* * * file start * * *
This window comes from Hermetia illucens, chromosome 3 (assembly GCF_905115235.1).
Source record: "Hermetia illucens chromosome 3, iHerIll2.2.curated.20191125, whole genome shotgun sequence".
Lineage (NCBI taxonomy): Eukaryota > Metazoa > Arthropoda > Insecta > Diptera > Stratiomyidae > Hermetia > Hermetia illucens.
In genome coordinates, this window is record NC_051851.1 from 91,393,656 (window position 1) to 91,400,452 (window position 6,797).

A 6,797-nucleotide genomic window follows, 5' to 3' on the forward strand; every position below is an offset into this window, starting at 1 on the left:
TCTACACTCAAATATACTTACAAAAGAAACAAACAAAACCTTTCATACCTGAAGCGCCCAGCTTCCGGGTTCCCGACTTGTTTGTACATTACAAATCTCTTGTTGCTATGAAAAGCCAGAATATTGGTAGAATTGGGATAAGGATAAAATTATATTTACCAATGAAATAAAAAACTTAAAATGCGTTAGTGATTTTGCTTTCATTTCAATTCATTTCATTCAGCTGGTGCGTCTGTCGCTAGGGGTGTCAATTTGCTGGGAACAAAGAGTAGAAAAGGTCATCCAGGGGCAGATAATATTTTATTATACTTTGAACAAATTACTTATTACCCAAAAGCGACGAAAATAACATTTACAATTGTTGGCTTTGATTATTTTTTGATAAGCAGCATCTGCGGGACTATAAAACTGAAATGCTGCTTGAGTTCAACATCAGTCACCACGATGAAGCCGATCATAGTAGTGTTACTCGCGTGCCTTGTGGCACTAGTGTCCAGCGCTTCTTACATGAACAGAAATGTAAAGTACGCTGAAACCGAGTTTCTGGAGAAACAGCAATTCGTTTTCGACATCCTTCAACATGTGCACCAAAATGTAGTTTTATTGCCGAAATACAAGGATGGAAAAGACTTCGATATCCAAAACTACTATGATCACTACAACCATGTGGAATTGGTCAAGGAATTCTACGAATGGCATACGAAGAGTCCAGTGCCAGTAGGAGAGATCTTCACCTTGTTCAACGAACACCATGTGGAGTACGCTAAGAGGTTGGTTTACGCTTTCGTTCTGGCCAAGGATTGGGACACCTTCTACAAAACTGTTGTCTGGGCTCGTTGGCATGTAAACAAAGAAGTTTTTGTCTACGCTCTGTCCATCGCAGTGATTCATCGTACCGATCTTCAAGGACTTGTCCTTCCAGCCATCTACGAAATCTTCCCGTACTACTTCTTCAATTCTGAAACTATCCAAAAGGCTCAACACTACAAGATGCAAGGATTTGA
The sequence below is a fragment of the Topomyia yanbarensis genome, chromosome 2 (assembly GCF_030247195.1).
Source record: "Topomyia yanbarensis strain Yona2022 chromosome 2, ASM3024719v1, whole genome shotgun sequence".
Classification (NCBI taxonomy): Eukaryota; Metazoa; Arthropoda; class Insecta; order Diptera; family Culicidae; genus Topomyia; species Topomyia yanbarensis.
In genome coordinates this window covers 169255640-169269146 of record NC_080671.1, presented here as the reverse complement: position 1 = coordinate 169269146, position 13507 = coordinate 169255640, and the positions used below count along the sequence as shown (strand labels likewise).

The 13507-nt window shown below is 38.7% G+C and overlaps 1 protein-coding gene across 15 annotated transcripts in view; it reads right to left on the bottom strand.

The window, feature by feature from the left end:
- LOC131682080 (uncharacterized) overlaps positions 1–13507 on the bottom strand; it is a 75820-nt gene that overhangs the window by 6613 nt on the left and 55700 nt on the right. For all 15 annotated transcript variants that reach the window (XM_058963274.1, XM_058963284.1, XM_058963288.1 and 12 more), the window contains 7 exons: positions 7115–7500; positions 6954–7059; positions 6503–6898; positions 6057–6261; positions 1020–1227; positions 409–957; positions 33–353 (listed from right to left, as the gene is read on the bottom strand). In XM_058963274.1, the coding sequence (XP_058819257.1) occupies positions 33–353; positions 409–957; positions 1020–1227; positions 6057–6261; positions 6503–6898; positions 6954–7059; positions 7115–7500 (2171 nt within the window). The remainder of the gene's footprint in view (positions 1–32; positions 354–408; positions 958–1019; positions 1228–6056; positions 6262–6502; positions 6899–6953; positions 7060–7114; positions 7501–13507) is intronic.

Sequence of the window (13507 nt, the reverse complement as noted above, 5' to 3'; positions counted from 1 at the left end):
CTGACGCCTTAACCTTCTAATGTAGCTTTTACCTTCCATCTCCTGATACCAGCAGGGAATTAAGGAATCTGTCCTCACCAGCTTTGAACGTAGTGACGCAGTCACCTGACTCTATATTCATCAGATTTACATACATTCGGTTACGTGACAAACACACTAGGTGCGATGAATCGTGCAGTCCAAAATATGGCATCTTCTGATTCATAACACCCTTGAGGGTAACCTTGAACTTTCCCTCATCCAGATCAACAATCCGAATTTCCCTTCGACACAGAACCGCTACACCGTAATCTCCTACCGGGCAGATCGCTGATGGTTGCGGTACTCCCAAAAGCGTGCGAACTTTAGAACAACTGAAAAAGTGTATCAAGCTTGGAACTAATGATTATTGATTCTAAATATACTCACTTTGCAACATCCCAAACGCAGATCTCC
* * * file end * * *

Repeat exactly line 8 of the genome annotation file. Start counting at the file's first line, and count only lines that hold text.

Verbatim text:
Source record: "Topomyia yanbarensis strain Yona2022 chromosome 2, ASM3024719v1, whole genome shotgun sequence".